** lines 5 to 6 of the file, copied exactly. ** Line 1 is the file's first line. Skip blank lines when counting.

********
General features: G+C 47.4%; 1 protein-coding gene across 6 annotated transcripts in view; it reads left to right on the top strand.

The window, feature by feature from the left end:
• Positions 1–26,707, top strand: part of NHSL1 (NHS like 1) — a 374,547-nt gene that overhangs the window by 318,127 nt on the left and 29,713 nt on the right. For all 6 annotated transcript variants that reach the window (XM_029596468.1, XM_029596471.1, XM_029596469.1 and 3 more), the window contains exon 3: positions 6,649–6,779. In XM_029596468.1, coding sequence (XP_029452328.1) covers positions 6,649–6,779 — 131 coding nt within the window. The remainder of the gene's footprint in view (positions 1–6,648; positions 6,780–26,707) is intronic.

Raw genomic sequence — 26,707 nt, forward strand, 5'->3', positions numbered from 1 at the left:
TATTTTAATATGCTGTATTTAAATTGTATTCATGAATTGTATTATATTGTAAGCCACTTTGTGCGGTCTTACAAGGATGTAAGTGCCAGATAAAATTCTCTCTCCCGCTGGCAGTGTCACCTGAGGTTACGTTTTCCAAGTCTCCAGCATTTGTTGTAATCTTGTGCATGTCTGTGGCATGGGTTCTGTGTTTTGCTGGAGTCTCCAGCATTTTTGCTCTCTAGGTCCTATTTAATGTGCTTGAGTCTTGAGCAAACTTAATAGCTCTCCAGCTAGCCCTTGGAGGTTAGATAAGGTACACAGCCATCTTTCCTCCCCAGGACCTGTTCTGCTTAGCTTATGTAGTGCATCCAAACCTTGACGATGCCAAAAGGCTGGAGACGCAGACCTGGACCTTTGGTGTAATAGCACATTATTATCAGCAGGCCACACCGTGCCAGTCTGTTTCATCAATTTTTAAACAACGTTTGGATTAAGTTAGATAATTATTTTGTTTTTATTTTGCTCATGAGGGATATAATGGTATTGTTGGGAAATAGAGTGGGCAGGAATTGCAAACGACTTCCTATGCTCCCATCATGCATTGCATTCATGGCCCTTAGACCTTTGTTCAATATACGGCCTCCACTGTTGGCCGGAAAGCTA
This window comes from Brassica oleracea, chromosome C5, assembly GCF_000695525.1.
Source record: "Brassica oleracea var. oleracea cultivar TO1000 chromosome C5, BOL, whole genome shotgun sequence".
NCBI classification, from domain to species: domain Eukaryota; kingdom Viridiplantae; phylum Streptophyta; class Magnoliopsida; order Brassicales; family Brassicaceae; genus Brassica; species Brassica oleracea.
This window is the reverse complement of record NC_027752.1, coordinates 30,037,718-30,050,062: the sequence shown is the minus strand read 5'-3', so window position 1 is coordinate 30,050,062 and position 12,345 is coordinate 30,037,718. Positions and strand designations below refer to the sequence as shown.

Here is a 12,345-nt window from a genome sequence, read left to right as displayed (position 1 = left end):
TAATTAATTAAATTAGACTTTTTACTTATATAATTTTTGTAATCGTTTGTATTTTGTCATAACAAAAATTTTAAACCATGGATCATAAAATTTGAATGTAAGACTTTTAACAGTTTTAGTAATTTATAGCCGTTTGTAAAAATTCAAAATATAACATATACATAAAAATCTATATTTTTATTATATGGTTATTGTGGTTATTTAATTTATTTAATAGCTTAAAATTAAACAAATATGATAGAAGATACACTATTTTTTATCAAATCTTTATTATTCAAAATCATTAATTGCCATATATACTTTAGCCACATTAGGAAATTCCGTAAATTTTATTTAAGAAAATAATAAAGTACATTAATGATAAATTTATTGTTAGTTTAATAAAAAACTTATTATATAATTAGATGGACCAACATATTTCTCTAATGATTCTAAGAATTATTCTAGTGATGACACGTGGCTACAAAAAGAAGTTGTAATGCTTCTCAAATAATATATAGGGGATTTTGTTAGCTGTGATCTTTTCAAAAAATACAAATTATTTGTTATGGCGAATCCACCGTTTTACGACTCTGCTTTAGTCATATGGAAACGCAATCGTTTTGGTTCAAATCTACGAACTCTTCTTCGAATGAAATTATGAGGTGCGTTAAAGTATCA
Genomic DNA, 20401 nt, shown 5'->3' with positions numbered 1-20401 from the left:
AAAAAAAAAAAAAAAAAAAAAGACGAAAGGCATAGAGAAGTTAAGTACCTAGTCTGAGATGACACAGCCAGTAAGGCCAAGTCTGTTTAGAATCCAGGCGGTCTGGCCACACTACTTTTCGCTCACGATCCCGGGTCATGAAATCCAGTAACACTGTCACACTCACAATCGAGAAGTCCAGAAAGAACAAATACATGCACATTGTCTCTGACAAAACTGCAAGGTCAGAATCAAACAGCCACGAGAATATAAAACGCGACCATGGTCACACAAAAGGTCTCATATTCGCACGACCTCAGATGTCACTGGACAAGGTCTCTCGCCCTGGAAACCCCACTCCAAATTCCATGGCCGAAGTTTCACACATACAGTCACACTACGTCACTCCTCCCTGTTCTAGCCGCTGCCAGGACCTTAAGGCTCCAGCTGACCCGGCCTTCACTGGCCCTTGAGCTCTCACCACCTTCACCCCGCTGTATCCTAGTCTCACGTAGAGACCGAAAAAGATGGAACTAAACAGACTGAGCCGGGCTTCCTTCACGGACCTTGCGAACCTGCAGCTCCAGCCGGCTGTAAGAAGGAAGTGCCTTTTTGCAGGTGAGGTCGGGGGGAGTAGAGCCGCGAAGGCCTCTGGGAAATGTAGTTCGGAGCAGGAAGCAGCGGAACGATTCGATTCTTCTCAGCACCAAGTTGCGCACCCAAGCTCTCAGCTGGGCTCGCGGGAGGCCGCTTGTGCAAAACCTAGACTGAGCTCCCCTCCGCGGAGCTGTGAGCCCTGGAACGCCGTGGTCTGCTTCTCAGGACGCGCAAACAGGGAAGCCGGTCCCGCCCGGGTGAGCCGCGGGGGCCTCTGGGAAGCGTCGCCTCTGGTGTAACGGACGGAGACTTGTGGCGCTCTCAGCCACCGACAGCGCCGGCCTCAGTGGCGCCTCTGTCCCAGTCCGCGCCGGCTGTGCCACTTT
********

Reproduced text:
TATTTTAATATGCTGTATTTAAATTGTATTCATGAATTGTATTATATTGTAAGCCACTTTGTGCGGTCTTACAAGGATGTAAGTGCCAGATAAAATTCTCTCTCCCGCTGGCAGTGTCACCTGAGGTTACGTTTTCCAAGTCTCCAGCATTTGTTGTAATCTTGTGCATGTCTGTGGCATGGGTTCTGTGTTTTGCTGGAGTCTCCAGCATTTTTGCTCTCTAGGTCCTATTTAATGTGCTTGAGTCTTGAGCAAACTTAATAGCTCTCCAGCTAGCCCTTGGAGGTTAGATAAGGTACACAGCCATCTTTCCTCCCCAGGACCTGTTCTGCTTAGCTTATGTAGTGCATCCAAACCTTGACGATGCCAAAAGGCTGGAGACGCAGACCTGGACCTTTGGTGTAATAGCACATTATTATCAGCAGGCCACACCGTGCCAGTCTGTTTCATCAATTTTTAAACAACGTTTGGATTAAGTTAGATAATTATTTTGTTTTTATTTTGCTCATGAGGGATATAATGGTATTGTTGGGAAATAGAGTGGGCAGGAATTGCAAACGACTTCCTATGCTCCCATCATGCATTGCATTCATGGCCCTTAGACCTTTGTTCAATATACGGCCTCCACTGTTGGCCGGAAAGCTA
This window comes from Brassica oleracea, chromosome C5, assembly GCF_000695525.1.